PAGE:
And the original Bulldog Drummond, though lacking super-powers, was as much a "strongman fantasy" as Superman, as the four books I've read constantly harp upon Drummond's phenomenal-if-natural strength. One book even has Drummond win a fight with a gorilla, with the excuse that it was only a "small" one. In BLACK DOSSIER Moore's "Hugo Drummond" is a reincarnation of the original brawler of the books, who, unlike the cinematic Drummond, was a crude bigot who cheerfully railed against Jews and darkies and anything else against which his Brit working-class audience liked to assail. Moore plays this aspect of Drummond for laughs, but in addition, the prose Drummond actually committed the sort of fascist actions that Fredric Wertham and Gersom Legman falsely attributed to American superheroes, for in THE BLACK GANG Drummond and his fellows arrange to kidnap prominent British Communists and to confine them on a desert island until they learn the error of their ways. Moore doesn't reference this little escapade, though I feel sure that he must have known of it. Maybe if he had brought it in, the author's contrast between Hugo Drummond and James Bond-- or Moore's super-imperialist version of James Bond-- would have seemed less pertinent.

I find it fairly obvious, then, that in terms of indulging power-fantasies there's no demonstrable difference between heroes without powers and/or costumes and heroes with 'em. The satisfying dynamizations of power are what the mode of romance is all about, just as the mode of irony is about critiquing the very notion of power in such a way that power seems not only impossible but fundamentally undesireable.

On some level I feel sure that Moore must've known that the originals of his LEAGUE-heroes were as much power-fantasies as any caped crusader. So why scapegoat superheroes as a symbol of the American lust for "tactical superiority?" Why not just say that he liked superheroes as a young reader but that he finds them irrelevant now (except, of course, for his ironical versions thereof)?

In the same interview Moore goes on a long diatribe against modern FX-movies in general, in part as a way of describing his alienation from both the upcoming WATCHMEN movie and all previous (and future?) cinematic adaptations of his work. Of course, a lot of authors have had problems with adaptations where special effects were not a concern, including Raymond Chandler, whom Moore references toward the interview's end. But I find myself wondering whether or not Moore's real animus is that (a) modern special-FX make it possible for the movies to do "straight" versions of superheroes that please a larger audience than any other era of superhero-filmmaking has enjoyed, which (b) insures some level of cultural validation of the genre of superheroes with that larger audience, which in turn (c) makes it possible for more people to appreciate a genre in which Moore himself has lost interest and which he may think is taking up the appreciation due to better things, whether they are things he does or things by other authors that he admires.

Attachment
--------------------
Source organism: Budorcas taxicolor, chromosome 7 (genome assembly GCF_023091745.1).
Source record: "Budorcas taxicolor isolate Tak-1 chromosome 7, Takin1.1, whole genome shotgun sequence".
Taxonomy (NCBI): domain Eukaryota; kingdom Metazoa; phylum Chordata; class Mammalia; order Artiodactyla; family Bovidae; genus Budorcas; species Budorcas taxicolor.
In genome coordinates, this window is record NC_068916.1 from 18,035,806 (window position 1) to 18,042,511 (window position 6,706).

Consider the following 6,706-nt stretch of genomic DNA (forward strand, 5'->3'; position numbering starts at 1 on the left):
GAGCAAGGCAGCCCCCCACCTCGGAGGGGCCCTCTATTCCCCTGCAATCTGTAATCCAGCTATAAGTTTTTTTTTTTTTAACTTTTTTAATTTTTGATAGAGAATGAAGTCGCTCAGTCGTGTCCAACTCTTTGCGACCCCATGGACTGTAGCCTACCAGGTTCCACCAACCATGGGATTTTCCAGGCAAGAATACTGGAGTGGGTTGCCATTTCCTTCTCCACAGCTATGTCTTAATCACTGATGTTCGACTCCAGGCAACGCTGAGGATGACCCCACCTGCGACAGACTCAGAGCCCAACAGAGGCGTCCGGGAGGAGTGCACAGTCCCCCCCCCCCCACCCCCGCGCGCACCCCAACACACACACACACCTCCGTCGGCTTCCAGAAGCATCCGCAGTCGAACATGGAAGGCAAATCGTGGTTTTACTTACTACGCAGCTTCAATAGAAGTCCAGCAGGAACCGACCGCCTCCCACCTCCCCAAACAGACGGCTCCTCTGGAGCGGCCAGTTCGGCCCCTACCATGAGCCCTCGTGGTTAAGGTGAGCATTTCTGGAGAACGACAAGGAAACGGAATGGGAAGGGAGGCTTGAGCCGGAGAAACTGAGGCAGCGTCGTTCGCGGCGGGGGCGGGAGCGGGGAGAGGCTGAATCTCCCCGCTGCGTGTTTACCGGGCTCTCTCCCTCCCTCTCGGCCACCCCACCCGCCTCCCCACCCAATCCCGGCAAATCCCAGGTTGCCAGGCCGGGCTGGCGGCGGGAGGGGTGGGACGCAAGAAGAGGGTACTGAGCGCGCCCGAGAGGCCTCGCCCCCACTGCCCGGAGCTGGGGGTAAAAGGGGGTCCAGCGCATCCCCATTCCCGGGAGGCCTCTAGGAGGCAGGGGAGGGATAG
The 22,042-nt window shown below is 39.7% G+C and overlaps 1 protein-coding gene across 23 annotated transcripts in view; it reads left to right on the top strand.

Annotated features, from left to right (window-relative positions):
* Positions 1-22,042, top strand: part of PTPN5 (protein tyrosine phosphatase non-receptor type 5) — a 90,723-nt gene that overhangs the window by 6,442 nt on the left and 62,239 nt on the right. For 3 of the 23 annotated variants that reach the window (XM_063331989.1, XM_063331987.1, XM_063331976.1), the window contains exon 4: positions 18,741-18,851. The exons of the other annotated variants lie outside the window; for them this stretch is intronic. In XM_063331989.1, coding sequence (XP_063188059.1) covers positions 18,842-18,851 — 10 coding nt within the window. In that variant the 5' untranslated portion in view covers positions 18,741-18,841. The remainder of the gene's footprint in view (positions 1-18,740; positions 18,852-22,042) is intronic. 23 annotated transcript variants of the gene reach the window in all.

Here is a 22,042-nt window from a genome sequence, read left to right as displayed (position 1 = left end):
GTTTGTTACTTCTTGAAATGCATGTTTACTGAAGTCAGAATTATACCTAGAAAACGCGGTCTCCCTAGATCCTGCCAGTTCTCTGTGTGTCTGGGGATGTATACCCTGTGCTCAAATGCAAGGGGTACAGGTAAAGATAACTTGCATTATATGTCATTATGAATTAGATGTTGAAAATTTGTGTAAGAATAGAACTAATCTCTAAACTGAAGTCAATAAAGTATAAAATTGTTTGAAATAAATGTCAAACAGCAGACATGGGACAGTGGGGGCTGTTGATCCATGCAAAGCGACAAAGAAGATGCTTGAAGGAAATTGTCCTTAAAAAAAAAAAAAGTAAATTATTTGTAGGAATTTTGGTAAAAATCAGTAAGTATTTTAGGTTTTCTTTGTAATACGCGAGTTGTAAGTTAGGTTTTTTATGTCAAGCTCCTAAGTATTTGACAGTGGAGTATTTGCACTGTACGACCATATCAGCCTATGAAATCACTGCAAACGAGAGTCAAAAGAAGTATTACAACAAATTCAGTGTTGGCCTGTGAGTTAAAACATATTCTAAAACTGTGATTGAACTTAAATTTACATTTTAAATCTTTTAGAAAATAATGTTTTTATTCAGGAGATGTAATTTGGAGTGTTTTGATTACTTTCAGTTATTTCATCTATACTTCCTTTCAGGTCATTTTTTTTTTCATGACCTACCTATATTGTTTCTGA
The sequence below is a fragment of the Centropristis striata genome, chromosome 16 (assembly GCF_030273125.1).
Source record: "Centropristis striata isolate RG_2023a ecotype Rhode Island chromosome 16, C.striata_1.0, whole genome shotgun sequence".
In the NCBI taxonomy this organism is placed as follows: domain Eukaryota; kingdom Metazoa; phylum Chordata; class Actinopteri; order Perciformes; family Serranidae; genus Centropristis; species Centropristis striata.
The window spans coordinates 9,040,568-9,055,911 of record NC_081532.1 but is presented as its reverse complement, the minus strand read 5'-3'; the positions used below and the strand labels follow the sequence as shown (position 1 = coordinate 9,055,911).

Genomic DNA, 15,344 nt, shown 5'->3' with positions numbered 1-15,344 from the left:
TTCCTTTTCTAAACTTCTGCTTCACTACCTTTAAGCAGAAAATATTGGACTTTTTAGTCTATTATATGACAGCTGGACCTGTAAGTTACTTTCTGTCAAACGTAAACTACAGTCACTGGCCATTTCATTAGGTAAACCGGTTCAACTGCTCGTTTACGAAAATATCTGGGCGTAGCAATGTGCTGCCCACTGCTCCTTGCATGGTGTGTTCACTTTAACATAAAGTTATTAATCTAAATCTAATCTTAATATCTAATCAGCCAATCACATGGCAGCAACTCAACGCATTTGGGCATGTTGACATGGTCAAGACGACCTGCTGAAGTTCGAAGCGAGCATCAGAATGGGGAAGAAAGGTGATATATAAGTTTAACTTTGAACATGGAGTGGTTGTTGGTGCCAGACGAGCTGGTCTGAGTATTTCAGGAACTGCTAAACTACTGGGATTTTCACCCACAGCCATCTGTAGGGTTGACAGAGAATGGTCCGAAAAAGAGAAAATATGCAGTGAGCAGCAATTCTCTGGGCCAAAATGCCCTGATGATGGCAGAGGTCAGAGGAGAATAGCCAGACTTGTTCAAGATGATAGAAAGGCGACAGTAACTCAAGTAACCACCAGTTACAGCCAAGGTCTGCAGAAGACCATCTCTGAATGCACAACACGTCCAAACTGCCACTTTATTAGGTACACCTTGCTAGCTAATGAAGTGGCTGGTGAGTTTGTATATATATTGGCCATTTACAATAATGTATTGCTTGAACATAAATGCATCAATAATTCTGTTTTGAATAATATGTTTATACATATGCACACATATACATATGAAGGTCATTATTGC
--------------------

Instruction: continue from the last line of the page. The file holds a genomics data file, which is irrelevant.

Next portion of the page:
Of course, maybe none of that even remotely resembles what goes through Alan Moore's head. Maybe by imagining that, I am just "putting the worst construction" on him. But if so, it's just a case of tit for tat:

"[Modern comics are] being bought in many cases by hopeless nostalgics or, putting the worst construction on it, perhaps cases of arrested development who are not prepared to let their childhoods go, no matter how trite the adventures of their various heroes and idols."

I'm sure that, despite his blanket putdowns of both Americans and comics fans, I'll probably enjoy Alan Moore's works in future, the same way I can enjoy any other entertainment by anyone else with whom I disagree. He'll probably remain the best writer of superheroes in an ironic mode.

But whenever he talks about unbridled worlds of wonder, I'm going to wonder how much of his literary religion depends on the rhetoric of the scapegoat.


I guess I'll go in reverse order of importance when analyzing the following passage from the Alan Moore : political analysis first, then literary analysis.

"Moore: During the 7/7 bombings over here, it was announced a couple days later that as soon as the first two trains had gone up, all of the American forces that were in London were recalled to safe distance outside the M24 orbital motorway. After a few days, when they realized that it was safe to go back into London, they realized also that it looked kind of bad, sort of rushing out of the capital at the first sign of any trouble when the main reason for the bombing was England's support of America in the Iraq war.
It does seem to me that massive tactical superiority might be a key to the superhero phenomenon. That, if it's a military situation, then you've got carpet bombing from altitude, which is kind of the equivalent of having come from Krypton as a baby and to have gained unusual strength and the ability to fly because of Earth's lesser gravity. I don't know, that may be a simplistic interpretation, but that's the way I tend to see superheroes today."